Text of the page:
The only war directly between the USA and Spain where Spain lost badly and was forced to give up territory was the Spanish American War.

One could perhaps stretch things a little, and consider the leadership of the Mexican Republic the inheritors of the Conquistadores, particularly if you are one of the people in that culture who consider White Mexicans to have historically been the elite ruling class of the country1. If you do this, then the Mexican-American war would also be a great candidate.

So now the question devolves to territories the USA took from Spain after the Spanish-American war, or alternately perhaps took from Mexico after the Mexican-American war.

From Spain:

The United States gained Spain's colonies of the Philippines, Guam and Puerto Rico in the treaty, and Cuba became a U.S. protectorate.

From Mexico:

The USA acquired the disputed portion of Texas up to the Rio Grande, plus California, Nevada, Arizona, Utah, and parts of what are now some neighboring states. enter image description here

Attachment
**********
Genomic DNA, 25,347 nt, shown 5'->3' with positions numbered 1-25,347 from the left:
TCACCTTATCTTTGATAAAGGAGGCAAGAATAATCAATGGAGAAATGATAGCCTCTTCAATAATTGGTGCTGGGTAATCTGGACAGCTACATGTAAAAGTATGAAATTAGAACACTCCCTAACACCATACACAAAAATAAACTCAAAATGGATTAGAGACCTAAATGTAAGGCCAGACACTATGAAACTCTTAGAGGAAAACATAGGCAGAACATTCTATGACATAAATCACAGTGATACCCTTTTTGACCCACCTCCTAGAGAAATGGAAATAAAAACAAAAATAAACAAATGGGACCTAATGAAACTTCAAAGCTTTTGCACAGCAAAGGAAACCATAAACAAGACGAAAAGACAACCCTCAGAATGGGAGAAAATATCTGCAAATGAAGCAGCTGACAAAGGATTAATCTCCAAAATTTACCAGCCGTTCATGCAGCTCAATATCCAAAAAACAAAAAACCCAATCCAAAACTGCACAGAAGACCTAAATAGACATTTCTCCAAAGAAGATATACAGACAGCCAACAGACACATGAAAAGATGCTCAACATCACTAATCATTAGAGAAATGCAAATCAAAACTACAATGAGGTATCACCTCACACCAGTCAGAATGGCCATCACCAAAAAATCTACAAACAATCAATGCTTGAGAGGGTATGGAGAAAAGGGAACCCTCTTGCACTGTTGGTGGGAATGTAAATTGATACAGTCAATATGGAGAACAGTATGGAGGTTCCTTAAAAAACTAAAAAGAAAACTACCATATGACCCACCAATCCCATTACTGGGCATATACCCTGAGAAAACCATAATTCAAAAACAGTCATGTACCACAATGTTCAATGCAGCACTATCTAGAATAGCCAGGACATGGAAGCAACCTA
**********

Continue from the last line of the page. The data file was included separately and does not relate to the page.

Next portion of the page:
One could also stretch it a bit further to include the Texas Revolution, on the theory that the newly independent victor petitioned to join the USA almost immediately.

In this case, what was acquired was the core of the modern state of Texas, plus an arguable claim on much more territory that proved quite useful to the US in starting the Mexican-American war.

enter image description here